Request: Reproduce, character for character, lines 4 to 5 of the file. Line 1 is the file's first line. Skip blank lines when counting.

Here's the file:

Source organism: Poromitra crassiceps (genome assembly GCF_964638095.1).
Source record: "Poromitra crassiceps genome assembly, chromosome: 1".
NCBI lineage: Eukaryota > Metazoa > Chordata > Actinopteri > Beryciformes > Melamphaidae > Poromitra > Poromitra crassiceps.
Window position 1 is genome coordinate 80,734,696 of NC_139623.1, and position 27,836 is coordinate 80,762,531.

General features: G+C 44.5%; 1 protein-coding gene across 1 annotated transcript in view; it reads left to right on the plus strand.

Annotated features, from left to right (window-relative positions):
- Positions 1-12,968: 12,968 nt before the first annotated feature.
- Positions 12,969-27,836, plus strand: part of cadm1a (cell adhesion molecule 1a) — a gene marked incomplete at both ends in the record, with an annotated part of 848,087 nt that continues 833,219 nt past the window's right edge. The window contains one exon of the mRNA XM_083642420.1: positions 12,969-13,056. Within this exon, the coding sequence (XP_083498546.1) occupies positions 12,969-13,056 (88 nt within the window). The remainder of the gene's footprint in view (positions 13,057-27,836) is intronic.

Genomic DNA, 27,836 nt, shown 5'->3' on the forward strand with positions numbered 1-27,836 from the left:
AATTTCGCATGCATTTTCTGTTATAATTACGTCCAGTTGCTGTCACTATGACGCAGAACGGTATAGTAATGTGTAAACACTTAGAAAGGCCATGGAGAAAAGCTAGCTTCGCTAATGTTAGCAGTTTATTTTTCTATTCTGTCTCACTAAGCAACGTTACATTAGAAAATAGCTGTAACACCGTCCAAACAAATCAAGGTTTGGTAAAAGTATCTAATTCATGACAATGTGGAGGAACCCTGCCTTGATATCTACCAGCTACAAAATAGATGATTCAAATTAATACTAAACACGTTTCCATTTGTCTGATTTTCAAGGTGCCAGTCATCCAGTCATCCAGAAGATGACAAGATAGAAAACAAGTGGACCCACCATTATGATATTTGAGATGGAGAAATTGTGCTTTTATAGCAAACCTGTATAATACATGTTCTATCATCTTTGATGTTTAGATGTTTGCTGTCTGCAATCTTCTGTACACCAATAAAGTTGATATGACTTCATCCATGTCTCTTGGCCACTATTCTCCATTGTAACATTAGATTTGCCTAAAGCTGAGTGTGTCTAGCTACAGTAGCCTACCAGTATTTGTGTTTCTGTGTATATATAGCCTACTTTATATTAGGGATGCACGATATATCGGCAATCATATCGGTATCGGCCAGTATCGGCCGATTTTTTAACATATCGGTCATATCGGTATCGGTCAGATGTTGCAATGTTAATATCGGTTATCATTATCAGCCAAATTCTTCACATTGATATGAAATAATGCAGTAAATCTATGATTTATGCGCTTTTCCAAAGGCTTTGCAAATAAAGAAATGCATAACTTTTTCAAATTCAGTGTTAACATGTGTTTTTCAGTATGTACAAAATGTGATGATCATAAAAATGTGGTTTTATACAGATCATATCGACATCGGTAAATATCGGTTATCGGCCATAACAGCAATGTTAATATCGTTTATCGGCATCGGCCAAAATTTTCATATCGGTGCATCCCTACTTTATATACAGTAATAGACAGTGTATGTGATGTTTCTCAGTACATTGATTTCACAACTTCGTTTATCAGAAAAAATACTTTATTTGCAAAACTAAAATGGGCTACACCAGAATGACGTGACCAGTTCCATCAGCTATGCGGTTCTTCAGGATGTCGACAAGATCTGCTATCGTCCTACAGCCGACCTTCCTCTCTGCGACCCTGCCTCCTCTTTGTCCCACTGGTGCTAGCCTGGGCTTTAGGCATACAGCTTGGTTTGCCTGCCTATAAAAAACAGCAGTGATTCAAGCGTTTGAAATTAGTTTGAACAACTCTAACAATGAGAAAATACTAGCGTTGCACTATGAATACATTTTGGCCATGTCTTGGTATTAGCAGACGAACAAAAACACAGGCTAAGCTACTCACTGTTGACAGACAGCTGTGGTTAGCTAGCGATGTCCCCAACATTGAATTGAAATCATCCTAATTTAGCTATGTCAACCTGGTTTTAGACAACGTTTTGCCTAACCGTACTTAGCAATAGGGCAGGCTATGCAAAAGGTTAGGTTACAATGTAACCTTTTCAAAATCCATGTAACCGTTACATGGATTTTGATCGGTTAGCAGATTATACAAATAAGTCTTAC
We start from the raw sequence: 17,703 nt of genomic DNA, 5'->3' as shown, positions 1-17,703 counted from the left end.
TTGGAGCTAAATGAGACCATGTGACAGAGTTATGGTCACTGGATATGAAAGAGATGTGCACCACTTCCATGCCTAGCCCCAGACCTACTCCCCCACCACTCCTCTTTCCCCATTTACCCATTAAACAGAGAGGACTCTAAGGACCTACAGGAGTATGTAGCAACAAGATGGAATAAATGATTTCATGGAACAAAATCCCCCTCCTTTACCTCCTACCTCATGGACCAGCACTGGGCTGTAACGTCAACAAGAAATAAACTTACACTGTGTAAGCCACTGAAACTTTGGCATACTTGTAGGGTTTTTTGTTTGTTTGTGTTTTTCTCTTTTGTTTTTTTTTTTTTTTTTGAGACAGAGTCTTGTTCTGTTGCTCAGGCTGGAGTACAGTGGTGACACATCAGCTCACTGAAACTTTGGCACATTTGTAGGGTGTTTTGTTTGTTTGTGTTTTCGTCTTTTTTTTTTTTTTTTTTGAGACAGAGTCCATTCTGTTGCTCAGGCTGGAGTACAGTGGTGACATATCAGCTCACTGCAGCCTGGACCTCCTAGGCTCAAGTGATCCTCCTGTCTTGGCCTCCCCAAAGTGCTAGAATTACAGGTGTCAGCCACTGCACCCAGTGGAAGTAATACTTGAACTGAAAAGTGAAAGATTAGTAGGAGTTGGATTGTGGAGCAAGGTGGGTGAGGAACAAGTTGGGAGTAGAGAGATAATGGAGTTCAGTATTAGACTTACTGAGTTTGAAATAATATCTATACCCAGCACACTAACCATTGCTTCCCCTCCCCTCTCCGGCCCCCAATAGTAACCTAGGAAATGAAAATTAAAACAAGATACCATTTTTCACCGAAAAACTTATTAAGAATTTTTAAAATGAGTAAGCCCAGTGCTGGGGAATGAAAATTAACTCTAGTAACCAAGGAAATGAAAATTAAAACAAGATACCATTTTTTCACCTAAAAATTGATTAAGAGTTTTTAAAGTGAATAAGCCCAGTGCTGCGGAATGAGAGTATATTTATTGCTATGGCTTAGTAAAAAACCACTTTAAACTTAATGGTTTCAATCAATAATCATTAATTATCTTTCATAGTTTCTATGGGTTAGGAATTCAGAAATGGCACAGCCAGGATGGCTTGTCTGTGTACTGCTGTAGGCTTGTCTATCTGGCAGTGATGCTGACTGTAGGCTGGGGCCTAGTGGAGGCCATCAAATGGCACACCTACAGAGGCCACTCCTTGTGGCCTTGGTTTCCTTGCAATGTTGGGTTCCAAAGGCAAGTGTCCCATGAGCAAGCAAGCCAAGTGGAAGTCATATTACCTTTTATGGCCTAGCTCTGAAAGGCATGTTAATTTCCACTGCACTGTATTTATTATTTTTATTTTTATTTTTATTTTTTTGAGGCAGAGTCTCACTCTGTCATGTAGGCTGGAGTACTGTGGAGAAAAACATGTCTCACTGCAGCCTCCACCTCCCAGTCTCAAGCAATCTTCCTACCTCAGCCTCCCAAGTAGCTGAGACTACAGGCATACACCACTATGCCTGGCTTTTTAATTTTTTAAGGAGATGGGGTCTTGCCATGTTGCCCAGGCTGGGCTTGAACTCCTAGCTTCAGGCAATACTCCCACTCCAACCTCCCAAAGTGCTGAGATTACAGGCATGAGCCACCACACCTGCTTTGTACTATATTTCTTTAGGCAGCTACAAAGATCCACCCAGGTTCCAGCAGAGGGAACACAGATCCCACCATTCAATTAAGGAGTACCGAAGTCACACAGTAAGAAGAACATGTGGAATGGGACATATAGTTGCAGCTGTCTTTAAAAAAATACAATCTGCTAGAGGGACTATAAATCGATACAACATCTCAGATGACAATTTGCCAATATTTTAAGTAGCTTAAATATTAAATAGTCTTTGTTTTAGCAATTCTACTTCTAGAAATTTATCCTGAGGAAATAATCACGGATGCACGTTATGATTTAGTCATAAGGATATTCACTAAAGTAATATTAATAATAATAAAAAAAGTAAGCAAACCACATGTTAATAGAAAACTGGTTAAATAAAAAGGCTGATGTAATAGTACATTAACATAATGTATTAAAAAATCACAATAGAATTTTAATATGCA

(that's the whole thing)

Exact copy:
Window position 1 is genome coordinate 80,734,696 of NC_139623.1, and position 27,836 is coordinate 80,762,531.

General features: G+C 44.5%; 1 protein-coding gene across 1 annotated transcript in view; it reads left to right on the plus strand.